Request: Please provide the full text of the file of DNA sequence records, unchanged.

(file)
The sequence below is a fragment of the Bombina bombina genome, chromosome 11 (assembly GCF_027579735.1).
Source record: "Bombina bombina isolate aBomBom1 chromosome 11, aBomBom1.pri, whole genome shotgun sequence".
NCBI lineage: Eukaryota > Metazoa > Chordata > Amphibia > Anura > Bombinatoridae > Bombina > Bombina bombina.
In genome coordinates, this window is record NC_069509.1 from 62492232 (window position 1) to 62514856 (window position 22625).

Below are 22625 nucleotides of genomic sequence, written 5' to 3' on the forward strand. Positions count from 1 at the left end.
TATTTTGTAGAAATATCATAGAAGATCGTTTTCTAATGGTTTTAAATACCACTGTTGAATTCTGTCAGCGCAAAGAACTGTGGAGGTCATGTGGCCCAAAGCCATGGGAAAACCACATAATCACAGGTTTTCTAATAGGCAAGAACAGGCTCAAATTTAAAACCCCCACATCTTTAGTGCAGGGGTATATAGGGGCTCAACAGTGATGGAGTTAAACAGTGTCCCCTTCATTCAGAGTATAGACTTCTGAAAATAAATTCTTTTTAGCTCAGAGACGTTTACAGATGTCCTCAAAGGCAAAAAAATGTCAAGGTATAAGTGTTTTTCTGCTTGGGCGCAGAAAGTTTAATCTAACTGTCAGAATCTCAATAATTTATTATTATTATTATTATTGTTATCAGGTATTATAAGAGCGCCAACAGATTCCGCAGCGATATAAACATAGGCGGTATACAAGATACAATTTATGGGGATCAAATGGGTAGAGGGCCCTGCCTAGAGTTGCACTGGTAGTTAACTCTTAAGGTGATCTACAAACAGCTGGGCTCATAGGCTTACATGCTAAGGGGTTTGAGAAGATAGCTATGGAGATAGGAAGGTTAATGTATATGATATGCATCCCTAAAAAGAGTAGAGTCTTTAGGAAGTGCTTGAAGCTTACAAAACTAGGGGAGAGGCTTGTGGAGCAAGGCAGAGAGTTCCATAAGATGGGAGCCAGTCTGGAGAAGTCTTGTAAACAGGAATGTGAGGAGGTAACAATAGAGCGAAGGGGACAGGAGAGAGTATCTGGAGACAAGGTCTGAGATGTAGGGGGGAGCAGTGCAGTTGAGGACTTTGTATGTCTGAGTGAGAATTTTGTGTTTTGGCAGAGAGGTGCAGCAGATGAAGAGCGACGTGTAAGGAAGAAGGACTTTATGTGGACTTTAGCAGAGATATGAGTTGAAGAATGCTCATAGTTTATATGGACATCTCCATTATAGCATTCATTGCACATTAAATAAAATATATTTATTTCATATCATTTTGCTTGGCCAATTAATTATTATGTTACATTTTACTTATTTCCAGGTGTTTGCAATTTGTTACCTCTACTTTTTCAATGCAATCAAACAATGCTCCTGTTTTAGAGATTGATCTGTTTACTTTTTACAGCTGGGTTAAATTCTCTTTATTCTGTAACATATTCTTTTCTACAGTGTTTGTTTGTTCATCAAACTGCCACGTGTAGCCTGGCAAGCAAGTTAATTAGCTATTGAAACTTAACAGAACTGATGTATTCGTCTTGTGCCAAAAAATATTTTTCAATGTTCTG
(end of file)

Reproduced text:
The sequence below is a fragment of the Bombina bombina genome, chromosome 11 (assembly GCF_027579735.1).
Source record: "Bombina bombina isolate aBomBom1 chromosome 11, aBomBom1.pri, whole genome shotgun sequence".
NCBI lineage: Eukaryota > Metazoa > Chordata > Amphibia > Anura > Bombinatoridae > Bombina > Bombina bombina.
In genome coordinates, this window is record NC_069509.1 from 62492232 (window position 1) to 62514856 (window position 22625).

Below are 22625 nucleotides of genomic sequence, written 5' to 3' on the forward strand. Positions count from 1 at the left end.
TATTTTGTAGAAATATCATAGAAGATCGTTTTCTAATGGTTTTAAATACCACTGTTGAATTCTGTCAGCGCAAAGAACTGTGGAGGTCATGTGGCCCAAAGCCATGGGAAAACCACATAATCACAGGTTTTCTAATAGGCAAGAACAGGCTCAAATTTAAAACCCCCACATCTTTAGTGCAGGGGTATATAGGGGCTCAACAGTGATGGAGTTAAACAGTGTCCCCTTCATTCAGAGTATAGACTTCTGAAAATAAATTCTTTTTAGCTCAGAGACGTTTACAGATGTCCTCAAAGGCAAAAAAATGTCAAGGTATAAGTGTTTTTCTGCTTGGGCGCAGAAAGTTTAATCTAACTGTCAGAATCTCAATAATTTATTATTATTATTATTATTGTTATCAGGTATTATAAGAGCGCCAACAGATTCCGCAGCGATATAAACATAGGCGGTATACAAGATACAATTTATGGGGATCAAATGGGTAGAGGGCCCTGCCTAGAGTTGCACTGGTAGTTAACTCTTAAGGTGATCTACAAACAGCTGGGCTCATAGGCTTACATGCTAAGGGGTTTGAGAAGATAGCTATGGAGATAGGAAGGTTAATGTATATGATATGCATCCCTAAAAAGAGTAGAGTCTTTAGGAAGTGCTTGAAGCTTACAAAACTAGGGGAGAGGCTTGTGGAGCAAGGCAGAGAGTTCCATAAGATGGGAGCCAGTCTGGAGAAGTCTTGTAAACAGGAATGTGAGGAGGTAACAATAGAGCGAAGGGGACAGGAGAGAGTATCTGGAGACAAGGTCTGAGATGTAGGGGGGAGCAGTGCAGTTGAGGACTTTGTATGTCTGAGTGAGAATTTTGTGTTTTGGCAGAGAGGTGCAGCAGATGAAGAGCGACGTGTAAGGAAGAAGGACTTTATGTGGACTTTAGCAGAGATATGAGTTGAAGAATGCTCATAGTTTATATGGACATCTCCATTATAGCATTCATTGCACATTAAATAAAATATATTTATTTCATATCATTTTGCTTGGCCAATTAATTATTATGTTACATTTTACTTATTTCCAGGTGTTTGCAATTTGTTACCTCTACTTTTTCAATGCAATCAAACAATGCTCCTGTTTTAGAGATTGATCTGTTTACTTTTTACAGCTGGGTTAAATTCTCTTTATTCTGTAACATATTCTTTTCTACAGTGTTTGTTTGTTCATCAAACTGCCACGTGTAGCCTGGCAAGCAAGTTAATTAGCTATTGAAACTTAACAGAACTGATGTATTCGTCTTGTGCCAAAAAATATTTTTCAATGTTCTG